Home Wine Business Editorial E Column Working with Your Local Tourism Board – Part 2

Working with Your Local Tourism Board – Part 2


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Continuing the theme from last week’s blog, here are more tips on working with your local tourism programs (and others) to promote your winery and increase sales. 

Thanks to Thomas Salley, Director of the Wilkesboro, NC Tourism Development Authority (www.explorewilkesboro.com) for this great information. This week Thomas’s tips are on working with others, in addition to your local tourism office.

It’s good business and good for business to network with other attractions in your community. It’s hard to get out and about when you’re minding the store, wines and grapes, but successful destinations always keep their Tourism director in the loop. One of my favorite things is connecting people with other people that I think complement their skill set to ignite collaboration within our district. B2B collaborations, especially online, are great ways to leverage credibility and add value to your marketing campaigns. Tourism people love to network with other tourism people, and we’ll promote what’s top of mind (i.e. the last thing someone told us), grand openings, anniversaries, milestones and events.

Other Organizations: There are many local and national organizations who can help promote your business. WineAmerica is a great resource for wineries big and small. Or band together with similar wineries to form a niche group (Rhone Rangers, Etc.) or a trail. Our winery trail was able to pay for most of its marketing efforts by hosting ticketed events that generated revenue. You may also consider affiliate memberships for other local businesses with winery ties. Look for state or regional organizations that are complementary to the wine industry to affiliate with: e.g. local restaurant and lodging association or the NRA – National Restaurant Association. If you are a winery owner and you are established in your field, find ways to introduce your wine to your others. Sponsor corporate events, speaking engagements, seminars. For example: Jay Raffaldini (Raffaldini Winery) gave a Ted Talk at a local event in Raleigh, NC. The talk encouraged people to visit and established the winery as both credible and relevant.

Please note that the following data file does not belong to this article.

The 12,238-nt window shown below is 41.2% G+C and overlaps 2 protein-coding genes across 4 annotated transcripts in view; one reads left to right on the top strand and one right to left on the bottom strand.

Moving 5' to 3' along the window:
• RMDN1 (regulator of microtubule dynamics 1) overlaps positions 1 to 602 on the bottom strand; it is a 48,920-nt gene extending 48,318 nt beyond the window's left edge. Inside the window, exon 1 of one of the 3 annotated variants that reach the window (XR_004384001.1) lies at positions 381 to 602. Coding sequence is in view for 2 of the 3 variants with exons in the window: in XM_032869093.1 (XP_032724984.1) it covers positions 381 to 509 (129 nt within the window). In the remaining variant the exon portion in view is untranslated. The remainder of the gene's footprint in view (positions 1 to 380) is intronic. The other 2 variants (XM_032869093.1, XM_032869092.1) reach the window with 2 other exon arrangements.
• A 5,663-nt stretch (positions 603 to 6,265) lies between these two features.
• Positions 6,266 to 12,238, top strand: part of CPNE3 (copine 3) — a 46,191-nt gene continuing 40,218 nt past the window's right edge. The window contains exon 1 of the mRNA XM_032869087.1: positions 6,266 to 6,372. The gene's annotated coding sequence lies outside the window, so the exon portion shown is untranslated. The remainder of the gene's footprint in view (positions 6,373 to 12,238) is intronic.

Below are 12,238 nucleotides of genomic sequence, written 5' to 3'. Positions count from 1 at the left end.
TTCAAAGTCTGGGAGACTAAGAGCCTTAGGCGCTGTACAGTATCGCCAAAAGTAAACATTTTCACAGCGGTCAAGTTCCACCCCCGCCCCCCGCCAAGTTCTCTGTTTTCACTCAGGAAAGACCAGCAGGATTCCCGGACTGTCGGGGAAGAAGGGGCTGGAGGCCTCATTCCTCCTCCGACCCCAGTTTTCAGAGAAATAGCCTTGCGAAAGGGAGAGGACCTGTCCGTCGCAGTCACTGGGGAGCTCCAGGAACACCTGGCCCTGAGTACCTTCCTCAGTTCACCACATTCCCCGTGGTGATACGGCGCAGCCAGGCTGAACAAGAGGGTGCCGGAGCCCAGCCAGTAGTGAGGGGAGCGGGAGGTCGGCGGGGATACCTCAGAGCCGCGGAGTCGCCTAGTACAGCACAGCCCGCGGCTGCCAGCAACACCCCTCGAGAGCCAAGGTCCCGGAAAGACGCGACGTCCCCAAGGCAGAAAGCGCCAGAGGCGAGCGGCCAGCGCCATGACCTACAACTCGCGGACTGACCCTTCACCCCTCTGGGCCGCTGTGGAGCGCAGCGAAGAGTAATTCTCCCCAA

Don’t forget Universities and nonprofits: Partnering with nonprofits may open doors to your desired client base, expose you to influential members of the community and get your name out. Universities thrive from public/private partnerships. They can provide you with sound advice from other industries that they work with. Students may be willing to work on your projects as their projects for free or for a reduced fee. Students are also a good source for part-time employees. You may have the opportunity to talk to a class or two. These students will be loyal to your winery and visit when they are old enough.

A tip of the glass from me to you.

Elizabeth SlaterE Column
by Elizabeth “E” Slater, In Short Direct Marketing

A recognized expert in the fields of direct marketing and sales in the wine marketplace. Slater has taught more wineries and winery associations how to create and improve the effectiveness of their direct marketing programs and to make the most of each customer’s potential than anyone in the wine industry today.

Follow E on twitter @esavant and facebook.

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